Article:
•    Net contributions are tax-deductible up to $10,000 per year for a single return or $20,000 per year for a joint return with a 5-year carry forward period allowed. Earnings on the investments are exempt from state and federal tax.
•    Money set aside in these accounts grows tax-free.
•    Withdrawals are tax-free as long as it is used for higher education expenses such as tuition, books, supplies, required fees and certain room and board costs.
•    Any family can contribute to a plan, regardless of income. Parents, grandparents, relatives, and friends may open an account and contribute on behalf of a beneficiary.
•    The account owner may designate anyone he or she chooses as the beneficiary, including him or herself.

An account may be opened with as little as $100 per investment. Check with your employer to see if you can have your monthly contributions taken automatically out of your paycheck. The only maximum contribution limit is $300,000 per beneficiary. This limit applies to all accounts established for one beneficiary.
If your child or beneficiary decides not to attend a post-secondary institution, the account owner can transfer funds to another beneficiary. To avoid penalty and income tax, the new beneficiary must be a “family member” of the original beneficiary as defined by law.
Investment choices vary in investment strategy and degree of risk, allowing you to select the option(s) that best fit your needs and investment philosophy. Don’t be afraid to ask for help in explaining investment options. For more information go to or call OCSP at 1-877-654-7284.
B. Prepaid Tuition Plans
These accounts let you pay for your child’s future college tuition (or a portion of it) at today’s prices. Prepaid tuition programs are administered by individual states and most can only be redeemed at public colleges and universities in that state. In many cases, you or the student beneficiary must live in that state. If the student decides to attend college in a different state, plans typically pay the average in-state rate and the family pays the difference. Oklahoma currently does not offer this type of 529 plan.
There are some private colleges and universities that offer pre-paid tuition programs through the Private College 529 Plan ( Participating Oklahoma institutions are:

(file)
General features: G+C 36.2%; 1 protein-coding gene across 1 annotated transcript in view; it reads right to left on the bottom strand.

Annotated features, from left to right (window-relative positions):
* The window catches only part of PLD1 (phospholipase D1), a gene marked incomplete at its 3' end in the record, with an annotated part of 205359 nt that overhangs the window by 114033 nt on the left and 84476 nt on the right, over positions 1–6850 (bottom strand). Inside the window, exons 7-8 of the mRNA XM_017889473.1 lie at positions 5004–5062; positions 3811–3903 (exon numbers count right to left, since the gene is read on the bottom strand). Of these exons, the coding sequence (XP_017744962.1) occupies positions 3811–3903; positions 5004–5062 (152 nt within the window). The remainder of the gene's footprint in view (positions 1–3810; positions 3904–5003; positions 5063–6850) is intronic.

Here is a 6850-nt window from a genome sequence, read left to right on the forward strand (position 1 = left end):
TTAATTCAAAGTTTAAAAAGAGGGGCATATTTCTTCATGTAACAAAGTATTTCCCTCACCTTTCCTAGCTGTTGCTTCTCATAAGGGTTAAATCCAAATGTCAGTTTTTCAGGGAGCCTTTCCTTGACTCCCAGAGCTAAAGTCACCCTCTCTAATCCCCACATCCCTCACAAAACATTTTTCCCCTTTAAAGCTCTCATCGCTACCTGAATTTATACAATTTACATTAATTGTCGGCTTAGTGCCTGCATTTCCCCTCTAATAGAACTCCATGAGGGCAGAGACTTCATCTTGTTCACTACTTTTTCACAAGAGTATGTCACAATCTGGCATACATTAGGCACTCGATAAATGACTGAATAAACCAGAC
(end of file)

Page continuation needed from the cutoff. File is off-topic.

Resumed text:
•    Oklahoma Christian University
•    Southern Nazarene University
•    University of Tulsa
Coverdell Education Savings Accounts (ESA)
These accounts are similar to Roth IRAs, but for education. The account is considered the asset of the parent or custodian.
•    You can make a contribution up to $2,000 a year with after-tax dollars up until the beneficiary turns 18. These accounts do not offer the tax deductions 529 plans do.
•    Total contributions (by different family members) cannot exceed $2,000 a year or a penalty will be owed.
•    The money grows tax-free. Your entire withdrawal is tax-free as long as you use the funds for education purposes – part of your withdrawal may be taxable if you claim the American Opportunity Credit or the Lifetime Learning Credit.
•    Account contributions will eventually be distributed to the child if not used for college and will become taxable to the child.
•    The account must be fully withdrawn by the time your child turns 30 or it will be subject to tax and penalties.
•    You can switch beneficiaries among other members of your family. This way, if one child doesn’t use all their savings, you can transfer the balance to another child.
•    Contributions can only be in cash or by check.
•    These accounts currently allow you to use the funds for certain K-12 education expenses in addition to college costs.
Custodial Accounts
These are savings accounts in your child’s name that you control (if you are the custodian) until your child reaches legal adulthood (age 18 in Oklahoma).  You may have heard these accounts referred to as UGMA (Uniform Gifts to Minors Act) accounts or UTMA (Uniform Transfers to Minors Act) accounts. These accounts are considered the student’s asset when determining eligibility for financial aid.
You decide how much to put into the account and how it is invested until the child turns 18. After that, the child has complete control over the account. You cannot transfer it to another child.
These are taxable accounts. Currently, the first $1,000 of earnings each year is tax-free, and the next $1,000 is taxed at your child’s tax rate, usually lower than yours. Any additional earnings are taxed at your rate. These benchmarks are indexed for inflation, so consult the IRS for future changes. Withdrawals are subject to federal tax. You can deposit cash, savings bonds and other securities into the account.

With all these college investment accounts, contributions are considered gifts. Currently, you can make cash gifts up to $14,000 per year per person without having to worry about gift taxes or filing a gift tax return. The gift tax exclusion amount is indexed for inflation.

In an effort to disseminate information quickly and reduce costs, more agencies and institutions are driving their clients to the internet to get information. If you do not have internet access, check with the local public library. Many offer free internet access and reference staff that may be able to help you use the resources mentioned in this fact sheet.
Helpful Websites
Consumer Financial Protection Bureau:
Free Application for Federal Student Aid:
National Center for Education Statistics:
Oklahoma Board of Regents:
Oklahoma College Assistance Program:
Oklahoma College Savings Plan:
Oklahoma College Start:
Oklahoma Money Matters:
Private College 529 Plan:
Saving for


Sissy R. Osteen, Ph.D. CFP®
Associate Professor

DASNR Extension Research CASNR
OCES  Contact
139 Agricultural Hall
Oklahoma State University
Stillwater, OK 74078